On the coastal plain of Cumbria between the Lake District and the Solway Firth there are five historic churches dedicated to St. Brighid. They are at Beckermet, Bridekirk, Brigham, Kirkbride and Moresby.
This village “At the meeting of the becks,” Black and Kirk Beck, is close to the Neolithic Settlement at Ehenside Tarn (a beck is a stream and a tarn is a mountain lake). The new church in the village is dedicated to St. John and the old church of St. Bridget can be found down a narrow road about a mile from the village (OS NY015061). This beautiful, timeless, church is built on the site of a monastery founded in the 6th or 7th century. It was under the care of Calder Abbey between 1262 and the dissolution of the monastery in 1536. The lovely simple interior contains an ancient sandstone altar. To the south of the church there is the remains of a cross shaft with runic inscription and a date, 1103.
The beautiful churchyard at Bridekirk (OS NY116337) contains the ruined chancel of the old church which was built in 1130 on the site of an earlier wooden chapel. By the mid 19th century the old church was in a poor state of repair and a new cruciform church was built in 1868 incorporating the 12th century font and two Norman doors from the old church. In the south transept there is a stained glass window depicting St. Bride with her eternal flame.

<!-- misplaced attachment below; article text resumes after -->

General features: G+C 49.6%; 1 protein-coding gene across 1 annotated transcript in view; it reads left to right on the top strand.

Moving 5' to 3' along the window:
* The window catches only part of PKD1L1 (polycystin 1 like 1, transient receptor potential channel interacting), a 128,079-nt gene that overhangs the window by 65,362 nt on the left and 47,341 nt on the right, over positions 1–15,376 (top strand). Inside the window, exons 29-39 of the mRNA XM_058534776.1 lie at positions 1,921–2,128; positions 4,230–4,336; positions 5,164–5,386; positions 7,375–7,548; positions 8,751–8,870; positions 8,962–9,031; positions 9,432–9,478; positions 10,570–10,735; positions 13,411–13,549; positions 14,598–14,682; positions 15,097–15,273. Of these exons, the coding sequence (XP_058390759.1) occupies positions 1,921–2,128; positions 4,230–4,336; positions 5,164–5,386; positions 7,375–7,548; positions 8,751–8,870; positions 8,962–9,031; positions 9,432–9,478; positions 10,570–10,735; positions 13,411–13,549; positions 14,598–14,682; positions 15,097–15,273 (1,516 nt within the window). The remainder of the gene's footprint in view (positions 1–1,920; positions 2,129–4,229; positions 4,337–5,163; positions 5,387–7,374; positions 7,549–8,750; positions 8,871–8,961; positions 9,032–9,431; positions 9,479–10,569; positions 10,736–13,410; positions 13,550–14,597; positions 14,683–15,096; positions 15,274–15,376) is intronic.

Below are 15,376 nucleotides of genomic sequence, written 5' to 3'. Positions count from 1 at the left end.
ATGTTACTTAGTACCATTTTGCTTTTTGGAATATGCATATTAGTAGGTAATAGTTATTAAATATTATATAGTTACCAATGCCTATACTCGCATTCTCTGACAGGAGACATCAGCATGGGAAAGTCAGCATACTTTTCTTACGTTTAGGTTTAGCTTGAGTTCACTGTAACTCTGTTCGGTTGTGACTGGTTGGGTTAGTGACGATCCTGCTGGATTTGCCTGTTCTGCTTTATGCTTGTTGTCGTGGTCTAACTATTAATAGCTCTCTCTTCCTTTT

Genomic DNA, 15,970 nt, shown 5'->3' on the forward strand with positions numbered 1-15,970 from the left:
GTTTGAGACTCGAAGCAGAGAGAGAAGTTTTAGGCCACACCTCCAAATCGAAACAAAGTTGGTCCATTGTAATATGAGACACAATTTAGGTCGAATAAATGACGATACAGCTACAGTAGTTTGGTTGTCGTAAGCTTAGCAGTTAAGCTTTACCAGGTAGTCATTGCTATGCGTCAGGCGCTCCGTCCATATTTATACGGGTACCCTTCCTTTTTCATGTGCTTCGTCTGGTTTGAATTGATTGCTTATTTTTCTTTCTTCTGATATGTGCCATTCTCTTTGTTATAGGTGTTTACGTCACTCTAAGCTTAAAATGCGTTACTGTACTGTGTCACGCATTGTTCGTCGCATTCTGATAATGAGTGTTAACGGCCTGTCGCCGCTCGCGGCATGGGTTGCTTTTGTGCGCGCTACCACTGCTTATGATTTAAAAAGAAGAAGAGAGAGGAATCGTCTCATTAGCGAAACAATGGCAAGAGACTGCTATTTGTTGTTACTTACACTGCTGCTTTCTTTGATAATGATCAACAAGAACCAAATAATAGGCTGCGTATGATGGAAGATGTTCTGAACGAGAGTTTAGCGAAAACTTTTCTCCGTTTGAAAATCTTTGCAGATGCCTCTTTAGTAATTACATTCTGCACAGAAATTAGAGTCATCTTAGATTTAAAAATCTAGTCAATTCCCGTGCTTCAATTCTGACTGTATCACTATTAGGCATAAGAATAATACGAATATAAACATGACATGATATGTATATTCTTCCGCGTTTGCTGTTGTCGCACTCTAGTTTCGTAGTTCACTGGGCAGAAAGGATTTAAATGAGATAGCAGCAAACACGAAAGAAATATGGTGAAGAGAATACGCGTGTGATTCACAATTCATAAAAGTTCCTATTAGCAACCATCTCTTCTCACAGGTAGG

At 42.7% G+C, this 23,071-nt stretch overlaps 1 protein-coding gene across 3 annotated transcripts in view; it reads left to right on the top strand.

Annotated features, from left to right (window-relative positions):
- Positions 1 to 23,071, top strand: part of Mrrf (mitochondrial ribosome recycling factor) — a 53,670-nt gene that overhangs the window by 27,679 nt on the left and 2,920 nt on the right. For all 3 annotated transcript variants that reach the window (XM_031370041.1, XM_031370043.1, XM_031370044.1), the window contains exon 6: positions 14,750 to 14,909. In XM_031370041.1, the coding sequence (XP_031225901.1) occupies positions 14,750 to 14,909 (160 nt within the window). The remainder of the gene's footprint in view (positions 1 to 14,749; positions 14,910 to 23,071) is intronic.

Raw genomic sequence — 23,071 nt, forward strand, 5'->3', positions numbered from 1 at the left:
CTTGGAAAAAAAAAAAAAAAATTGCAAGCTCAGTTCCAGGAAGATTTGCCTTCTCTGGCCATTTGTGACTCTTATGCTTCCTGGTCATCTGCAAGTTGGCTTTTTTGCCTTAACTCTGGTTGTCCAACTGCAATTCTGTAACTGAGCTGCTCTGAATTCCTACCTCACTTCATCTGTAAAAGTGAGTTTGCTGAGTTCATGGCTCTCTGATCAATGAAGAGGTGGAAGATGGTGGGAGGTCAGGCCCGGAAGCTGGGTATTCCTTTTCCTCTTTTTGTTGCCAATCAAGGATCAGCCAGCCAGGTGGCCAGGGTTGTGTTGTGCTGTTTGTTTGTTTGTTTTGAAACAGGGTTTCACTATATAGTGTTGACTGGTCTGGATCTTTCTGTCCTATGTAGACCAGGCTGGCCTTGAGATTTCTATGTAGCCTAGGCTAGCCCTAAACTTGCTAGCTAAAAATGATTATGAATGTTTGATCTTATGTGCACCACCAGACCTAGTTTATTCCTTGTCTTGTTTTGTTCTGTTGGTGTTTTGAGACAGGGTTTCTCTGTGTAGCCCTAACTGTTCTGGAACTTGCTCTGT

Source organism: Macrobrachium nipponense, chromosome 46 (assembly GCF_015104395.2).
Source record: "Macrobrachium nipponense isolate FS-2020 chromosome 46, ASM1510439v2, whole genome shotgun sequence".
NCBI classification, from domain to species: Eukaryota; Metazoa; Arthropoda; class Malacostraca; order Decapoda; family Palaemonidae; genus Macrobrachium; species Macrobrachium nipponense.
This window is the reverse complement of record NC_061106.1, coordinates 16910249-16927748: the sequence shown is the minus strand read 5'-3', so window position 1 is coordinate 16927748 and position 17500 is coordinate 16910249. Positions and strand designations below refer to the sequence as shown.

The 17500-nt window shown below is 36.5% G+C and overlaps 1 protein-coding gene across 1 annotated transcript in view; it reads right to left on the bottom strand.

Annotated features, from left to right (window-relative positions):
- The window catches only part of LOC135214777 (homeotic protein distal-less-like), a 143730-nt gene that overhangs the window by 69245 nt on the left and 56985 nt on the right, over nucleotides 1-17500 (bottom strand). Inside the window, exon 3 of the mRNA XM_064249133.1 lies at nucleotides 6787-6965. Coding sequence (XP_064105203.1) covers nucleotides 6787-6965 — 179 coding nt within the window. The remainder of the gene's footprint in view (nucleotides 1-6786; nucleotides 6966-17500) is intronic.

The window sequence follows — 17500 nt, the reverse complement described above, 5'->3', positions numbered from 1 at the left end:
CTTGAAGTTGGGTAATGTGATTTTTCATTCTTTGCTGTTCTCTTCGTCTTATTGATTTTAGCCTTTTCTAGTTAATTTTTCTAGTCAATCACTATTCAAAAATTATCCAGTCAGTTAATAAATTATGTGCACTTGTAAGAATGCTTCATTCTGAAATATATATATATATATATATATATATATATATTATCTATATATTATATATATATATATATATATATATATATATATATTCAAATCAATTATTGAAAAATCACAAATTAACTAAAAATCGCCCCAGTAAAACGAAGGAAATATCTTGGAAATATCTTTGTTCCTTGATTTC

The Church of St. Bridget at Brigham (OS NY086309) was founded as a convent church. The oldest part of the present building dates to the 12th century and the tower dates to 1220. The churchyard contains many carved stones from the 17th to 19th centuries set amidst yew trees. Fletcher Christian, the Bounty mutineer was baptised here.
The beautiful old church of St. Bride at Kirkbride (OS NY229573) is also known as “Kinjka Bride”. It dates to Saxon times and first appears in the Pipe Roll of 1189. It is built in the North West corner of the site of one of the most distant Roman Forts from Rome! A 30 acre site forming part of the Stanegate Frontier. The site was also a preaching station for Celtic missionaries. The interior of the church is full of atmosphere. At the East End there is a stained glass window depicting the Celtic Saints, Patrick, Bridget and Columba. Bridget, like her male companions, carries a bishop's crosier.
The 19th century church of St. Bridget at Moresby was built in 1822 on the site of an earlier church first mentioned in records of 1291 (OS NX982210). The Chancel Arch of the old church remains. The church is on the site of the Roman Fort, Gabrosentum where an altar stone to the god of forests, groves and wild places, Silvanus was found.